Homesteading His Way to College

Our maternal great grandmother, Mary Ellen (Eglin) Johnston, had high aspirations for her youngest son, Harold, who was our grandfather. It is interesting to me that she didn’t assume Harold would become a farmer or rancher, like his father, William, and his two older brothers. Nor did she expect him to follow in her father’s and brothers’ footsteps and become a tanner or leather craftsman. Instead, she hoped that he would go to college to become either a minister or a physician.

The specific professions she focused on likely reflect the fact that her brother, Thomas C. Eglin, was an Anglican minister; and her husband’s nephew, Will Webster, was an ear, nose, and throat doctor. She seems to have been confident that such goals were within young Harold’s reach.

Johnston family portrait, about 1903. Standing, left to right: Richard Byron, Ellen Maud & Ida Ethel. Seated, left to right: William LeRoy, William, Helen Adeline, Mary Ellen & Thomas Harold Edward.

Mary Ellen was about 38 when Harold was born in 1894. The next oldest child was his sister, Ethel, who was close to 11. His two brothers, Byron and Roy, were 20 and 15, respectively; and his eldest sister, Maud, was 18. So Harold was somewhat like an only child until his sister Helen Adeline was born seven years later in 1901.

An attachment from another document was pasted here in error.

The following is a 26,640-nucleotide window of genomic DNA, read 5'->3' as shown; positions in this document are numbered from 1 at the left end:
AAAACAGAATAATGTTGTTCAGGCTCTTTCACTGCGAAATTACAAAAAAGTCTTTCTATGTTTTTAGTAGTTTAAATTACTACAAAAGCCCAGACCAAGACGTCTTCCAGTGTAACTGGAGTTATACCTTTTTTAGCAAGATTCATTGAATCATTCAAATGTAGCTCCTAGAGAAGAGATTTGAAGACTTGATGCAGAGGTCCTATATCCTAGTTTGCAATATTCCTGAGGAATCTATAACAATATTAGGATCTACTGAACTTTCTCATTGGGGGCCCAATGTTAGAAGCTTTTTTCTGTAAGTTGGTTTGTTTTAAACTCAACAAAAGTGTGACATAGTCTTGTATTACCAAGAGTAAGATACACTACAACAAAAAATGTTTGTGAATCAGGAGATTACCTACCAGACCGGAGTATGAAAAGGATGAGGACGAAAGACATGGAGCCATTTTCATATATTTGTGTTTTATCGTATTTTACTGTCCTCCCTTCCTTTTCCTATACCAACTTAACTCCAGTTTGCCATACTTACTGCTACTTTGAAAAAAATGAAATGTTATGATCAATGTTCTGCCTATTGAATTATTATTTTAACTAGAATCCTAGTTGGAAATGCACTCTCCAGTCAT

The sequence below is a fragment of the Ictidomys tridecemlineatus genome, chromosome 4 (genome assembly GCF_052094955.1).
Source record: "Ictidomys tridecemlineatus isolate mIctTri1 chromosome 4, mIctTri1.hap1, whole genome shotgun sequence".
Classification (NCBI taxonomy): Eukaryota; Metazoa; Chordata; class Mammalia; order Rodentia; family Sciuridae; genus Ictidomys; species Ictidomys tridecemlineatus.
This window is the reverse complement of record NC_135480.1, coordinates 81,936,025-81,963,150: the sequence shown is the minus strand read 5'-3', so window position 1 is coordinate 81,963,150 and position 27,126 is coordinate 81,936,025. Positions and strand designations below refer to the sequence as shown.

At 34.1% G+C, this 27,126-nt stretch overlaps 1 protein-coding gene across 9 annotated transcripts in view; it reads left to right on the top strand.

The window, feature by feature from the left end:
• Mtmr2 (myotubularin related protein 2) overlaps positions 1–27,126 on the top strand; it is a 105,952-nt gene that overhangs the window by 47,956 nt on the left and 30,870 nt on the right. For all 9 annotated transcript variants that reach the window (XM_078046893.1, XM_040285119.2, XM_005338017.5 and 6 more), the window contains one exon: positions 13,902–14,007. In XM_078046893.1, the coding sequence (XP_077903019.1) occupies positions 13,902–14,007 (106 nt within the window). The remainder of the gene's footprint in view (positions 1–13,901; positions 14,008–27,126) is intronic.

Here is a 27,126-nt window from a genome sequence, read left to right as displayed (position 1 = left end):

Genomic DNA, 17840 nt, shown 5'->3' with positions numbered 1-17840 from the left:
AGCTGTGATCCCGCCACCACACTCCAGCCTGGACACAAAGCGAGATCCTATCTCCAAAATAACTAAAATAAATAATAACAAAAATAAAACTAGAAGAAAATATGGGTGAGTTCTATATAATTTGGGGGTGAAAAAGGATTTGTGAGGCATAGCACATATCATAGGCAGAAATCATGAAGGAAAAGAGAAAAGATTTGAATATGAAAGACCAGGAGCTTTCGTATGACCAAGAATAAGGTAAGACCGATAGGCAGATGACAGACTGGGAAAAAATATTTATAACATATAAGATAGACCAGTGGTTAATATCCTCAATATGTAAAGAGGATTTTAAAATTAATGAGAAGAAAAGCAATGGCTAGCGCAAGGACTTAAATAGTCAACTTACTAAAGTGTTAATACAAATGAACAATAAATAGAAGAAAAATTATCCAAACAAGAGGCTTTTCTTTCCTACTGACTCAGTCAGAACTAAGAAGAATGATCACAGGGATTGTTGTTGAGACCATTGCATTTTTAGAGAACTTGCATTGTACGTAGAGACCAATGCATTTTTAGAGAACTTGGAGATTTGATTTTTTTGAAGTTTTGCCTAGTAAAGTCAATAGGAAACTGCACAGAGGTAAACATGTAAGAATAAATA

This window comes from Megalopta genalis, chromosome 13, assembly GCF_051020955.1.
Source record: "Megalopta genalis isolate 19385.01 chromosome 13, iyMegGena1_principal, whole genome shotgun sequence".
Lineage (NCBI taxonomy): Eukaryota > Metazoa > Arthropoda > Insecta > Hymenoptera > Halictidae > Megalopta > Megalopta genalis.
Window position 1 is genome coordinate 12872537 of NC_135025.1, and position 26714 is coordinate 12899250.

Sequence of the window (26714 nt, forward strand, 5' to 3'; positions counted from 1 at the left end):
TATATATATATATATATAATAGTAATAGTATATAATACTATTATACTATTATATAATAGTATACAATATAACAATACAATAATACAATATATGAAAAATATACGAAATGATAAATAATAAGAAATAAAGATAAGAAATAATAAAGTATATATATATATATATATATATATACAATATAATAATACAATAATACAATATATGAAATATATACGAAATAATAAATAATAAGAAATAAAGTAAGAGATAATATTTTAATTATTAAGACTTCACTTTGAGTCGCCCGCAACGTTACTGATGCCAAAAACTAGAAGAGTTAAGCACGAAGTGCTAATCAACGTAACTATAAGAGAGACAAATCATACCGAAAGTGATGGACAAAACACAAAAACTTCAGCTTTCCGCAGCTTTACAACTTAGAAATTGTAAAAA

Early in his schooling, Harold showed an aptitude for learning the academic basics of those times: reading, writing, grammar, mathematics; and sometimes science, history, languages, or other subjects. He was fortunate that his first teacher, Mr. Brandon, was good at his job. He taught grades one through eight in the one-room rural school north of the town of Dresden, Ontario, where the family lived. Writing his memoirs 77 years later at age 87, Harold credits Mr. Brandon for his achievement, describing him as “a young Englishman [who was] a wonderful teacher and person”. Clearly, Mr. Brandon made a lasting impression on Harold.

Thomas Harold Edward Johnston, about two years old, with his Grandmother Ellen Eglin’s dog “Dandy”

Harold was just three months shy of ten years old when he entered high school in the town of Dresden. He was two to five years younger than any of his classmates. Adjusting to high school was made even tougher, Harold says in his memoirs, because “I was a little runt, even for my age”.